The 3 houses of poet Pablo Neruda
By: Chile Travel | Date: 6 November, 2017 | In: Culture ,
There is no doubt that the Nobel-prize winner poet Pablo Neruda is one of the most renowned and world-famous Chileans in history. But the eccentricity and vision of this artist goes way beyond poems and politics, reaching its homes and neighborhoods. Three of his houses have become museums, open to everybody who wants to explore and get to know a little bit more of his life and legacy. These are the houses of Pablo Neruda that you can’t miss when visiting Chile.
La Sebastiana (located in Ferrari 692, Valparaíso)
Located in Valparaiso, Pablo Neruda acquired this house in 1959. It was rather hard to find as he had asked his friends for a very specific kind of house in the city he loved. He wanted a place “that seems like it floats in the air, yet that is well grounded on earth.” Fun fact, this house got its name because of its builder, Sebastián Collado.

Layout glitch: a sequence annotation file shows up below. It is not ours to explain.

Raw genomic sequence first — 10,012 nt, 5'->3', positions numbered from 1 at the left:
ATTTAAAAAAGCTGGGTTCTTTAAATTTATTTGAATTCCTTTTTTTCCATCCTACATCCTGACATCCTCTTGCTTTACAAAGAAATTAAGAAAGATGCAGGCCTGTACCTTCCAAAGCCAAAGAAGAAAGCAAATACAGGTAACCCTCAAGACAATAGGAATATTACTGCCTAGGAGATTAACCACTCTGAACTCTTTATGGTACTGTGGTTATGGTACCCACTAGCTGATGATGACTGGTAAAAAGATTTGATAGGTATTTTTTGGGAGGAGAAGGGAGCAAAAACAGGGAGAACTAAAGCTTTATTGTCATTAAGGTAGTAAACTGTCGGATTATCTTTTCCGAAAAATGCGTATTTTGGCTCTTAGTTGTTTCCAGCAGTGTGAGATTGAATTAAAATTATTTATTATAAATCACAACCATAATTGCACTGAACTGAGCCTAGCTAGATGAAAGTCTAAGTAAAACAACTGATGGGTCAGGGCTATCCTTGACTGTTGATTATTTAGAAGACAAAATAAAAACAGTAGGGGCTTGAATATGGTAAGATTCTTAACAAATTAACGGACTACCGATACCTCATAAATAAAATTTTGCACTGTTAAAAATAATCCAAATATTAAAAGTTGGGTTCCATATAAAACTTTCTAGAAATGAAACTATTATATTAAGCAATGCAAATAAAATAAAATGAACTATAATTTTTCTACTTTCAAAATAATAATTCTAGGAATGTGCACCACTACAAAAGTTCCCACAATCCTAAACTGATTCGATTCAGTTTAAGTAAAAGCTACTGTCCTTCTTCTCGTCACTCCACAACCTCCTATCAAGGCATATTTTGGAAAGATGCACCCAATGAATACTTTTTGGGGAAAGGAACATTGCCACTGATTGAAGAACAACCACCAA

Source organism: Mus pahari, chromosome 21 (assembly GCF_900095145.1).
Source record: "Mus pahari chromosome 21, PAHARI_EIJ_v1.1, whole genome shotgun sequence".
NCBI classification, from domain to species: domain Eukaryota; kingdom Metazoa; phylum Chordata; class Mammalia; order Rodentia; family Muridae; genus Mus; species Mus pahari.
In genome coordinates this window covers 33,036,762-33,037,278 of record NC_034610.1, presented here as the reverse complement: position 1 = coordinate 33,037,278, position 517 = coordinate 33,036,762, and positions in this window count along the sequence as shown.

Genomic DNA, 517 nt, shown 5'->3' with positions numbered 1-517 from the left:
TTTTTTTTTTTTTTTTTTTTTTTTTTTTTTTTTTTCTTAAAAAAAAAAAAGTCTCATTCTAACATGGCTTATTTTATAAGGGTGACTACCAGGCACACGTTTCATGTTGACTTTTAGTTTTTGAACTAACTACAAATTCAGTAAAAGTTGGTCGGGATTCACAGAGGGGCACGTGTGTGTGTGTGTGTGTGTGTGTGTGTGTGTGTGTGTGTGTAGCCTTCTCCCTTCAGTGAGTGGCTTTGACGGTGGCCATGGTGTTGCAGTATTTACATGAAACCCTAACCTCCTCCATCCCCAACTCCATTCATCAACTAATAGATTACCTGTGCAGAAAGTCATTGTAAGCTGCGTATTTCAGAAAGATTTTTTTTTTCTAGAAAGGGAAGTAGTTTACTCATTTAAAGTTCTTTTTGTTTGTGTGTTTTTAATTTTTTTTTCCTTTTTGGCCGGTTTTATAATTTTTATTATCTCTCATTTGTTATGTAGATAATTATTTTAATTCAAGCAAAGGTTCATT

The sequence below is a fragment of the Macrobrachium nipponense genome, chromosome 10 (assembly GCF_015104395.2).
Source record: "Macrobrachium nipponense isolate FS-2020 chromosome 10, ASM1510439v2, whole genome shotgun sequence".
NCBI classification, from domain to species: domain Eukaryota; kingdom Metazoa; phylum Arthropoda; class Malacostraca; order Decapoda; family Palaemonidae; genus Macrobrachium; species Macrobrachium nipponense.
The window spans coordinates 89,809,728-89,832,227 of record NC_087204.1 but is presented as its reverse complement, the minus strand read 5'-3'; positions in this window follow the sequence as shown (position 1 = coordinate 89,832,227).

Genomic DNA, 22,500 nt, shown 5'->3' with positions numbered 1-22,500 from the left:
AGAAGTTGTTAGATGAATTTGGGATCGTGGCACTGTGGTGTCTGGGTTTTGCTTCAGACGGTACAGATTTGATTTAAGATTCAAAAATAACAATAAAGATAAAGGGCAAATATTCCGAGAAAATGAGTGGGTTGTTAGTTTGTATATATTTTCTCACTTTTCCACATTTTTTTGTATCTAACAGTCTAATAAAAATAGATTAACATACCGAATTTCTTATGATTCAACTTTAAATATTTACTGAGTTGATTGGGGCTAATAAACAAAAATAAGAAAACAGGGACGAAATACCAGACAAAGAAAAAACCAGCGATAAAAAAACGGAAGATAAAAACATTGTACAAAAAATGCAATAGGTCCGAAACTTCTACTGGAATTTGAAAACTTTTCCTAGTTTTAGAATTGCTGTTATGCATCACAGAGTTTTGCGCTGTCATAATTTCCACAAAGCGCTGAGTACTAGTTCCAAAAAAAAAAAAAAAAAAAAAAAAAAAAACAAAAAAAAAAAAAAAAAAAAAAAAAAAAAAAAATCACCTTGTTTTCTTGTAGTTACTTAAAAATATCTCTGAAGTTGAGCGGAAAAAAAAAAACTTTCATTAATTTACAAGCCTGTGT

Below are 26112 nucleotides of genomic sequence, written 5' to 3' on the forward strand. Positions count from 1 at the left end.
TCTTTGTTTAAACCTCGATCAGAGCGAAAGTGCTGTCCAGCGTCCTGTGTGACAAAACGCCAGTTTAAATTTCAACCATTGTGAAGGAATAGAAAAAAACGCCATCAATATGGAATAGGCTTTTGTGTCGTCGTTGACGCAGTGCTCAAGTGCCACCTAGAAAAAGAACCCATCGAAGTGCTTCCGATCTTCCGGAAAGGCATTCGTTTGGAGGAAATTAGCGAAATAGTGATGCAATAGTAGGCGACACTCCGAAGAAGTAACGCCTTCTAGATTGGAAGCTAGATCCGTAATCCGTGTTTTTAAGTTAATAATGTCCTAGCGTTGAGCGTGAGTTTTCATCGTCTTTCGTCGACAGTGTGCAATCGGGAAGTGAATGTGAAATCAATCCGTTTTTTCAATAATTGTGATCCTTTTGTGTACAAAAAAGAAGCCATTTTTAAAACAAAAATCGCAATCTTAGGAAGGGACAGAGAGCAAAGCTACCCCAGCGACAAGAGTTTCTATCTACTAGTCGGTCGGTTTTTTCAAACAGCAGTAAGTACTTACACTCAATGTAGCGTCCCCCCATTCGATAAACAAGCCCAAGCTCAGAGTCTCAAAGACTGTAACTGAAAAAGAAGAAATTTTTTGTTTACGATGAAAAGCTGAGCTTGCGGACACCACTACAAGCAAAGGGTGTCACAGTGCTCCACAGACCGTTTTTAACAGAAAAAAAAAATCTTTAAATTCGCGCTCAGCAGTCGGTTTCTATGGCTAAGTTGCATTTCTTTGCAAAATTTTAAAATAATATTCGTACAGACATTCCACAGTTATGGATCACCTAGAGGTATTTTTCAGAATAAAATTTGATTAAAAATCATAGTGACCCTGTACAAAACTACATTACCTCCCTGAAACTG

After Pablo Neruda’s death in 1973, La Sebastiana was abandoned. It was not until 1991 that the house was restored and became a museum, obtaining the status of National Monument.
La Chascona (located in Fernando Márquez de la Plata 0192, Santiago)
At the foot of the San Cristóbal Hill, in the heart of Barrio Bellavista, Pablo Neruda bought a land plot and built this house in 1953, dedicated to his lover Matilde Urrutia. In fact, the name “chascona” is a Chilean expression that means “untamed hair” and refers to Matilde’s red locks.
Nowadays this house is a museum that exposes the different collections that Neruda held, including bottles from all around the world.
Isla Negra (located in Poeta Neruda s/n, El Quisco)
Located in the shores of Isla Negra (Black Island), this house was Neruda’s favorite and his most intimate piece of work. Built in 1937, it was a place for isolation and inspiration for the poet, enjoying the company of his wife Matilde Urrutia and the peace that the ocean brings.
Since the poet loved both boats and trains, this house is exactly that: tight wooden corridors with sitting areas and windows along the walls, in addition to tons of collections and ornaments. Nowadays this museum-house is where Pablo Neruda and Matilde Urrutia are buried.
For more information about Pablo Neruda and his houses, visit the Pablo Neruda Foundation website.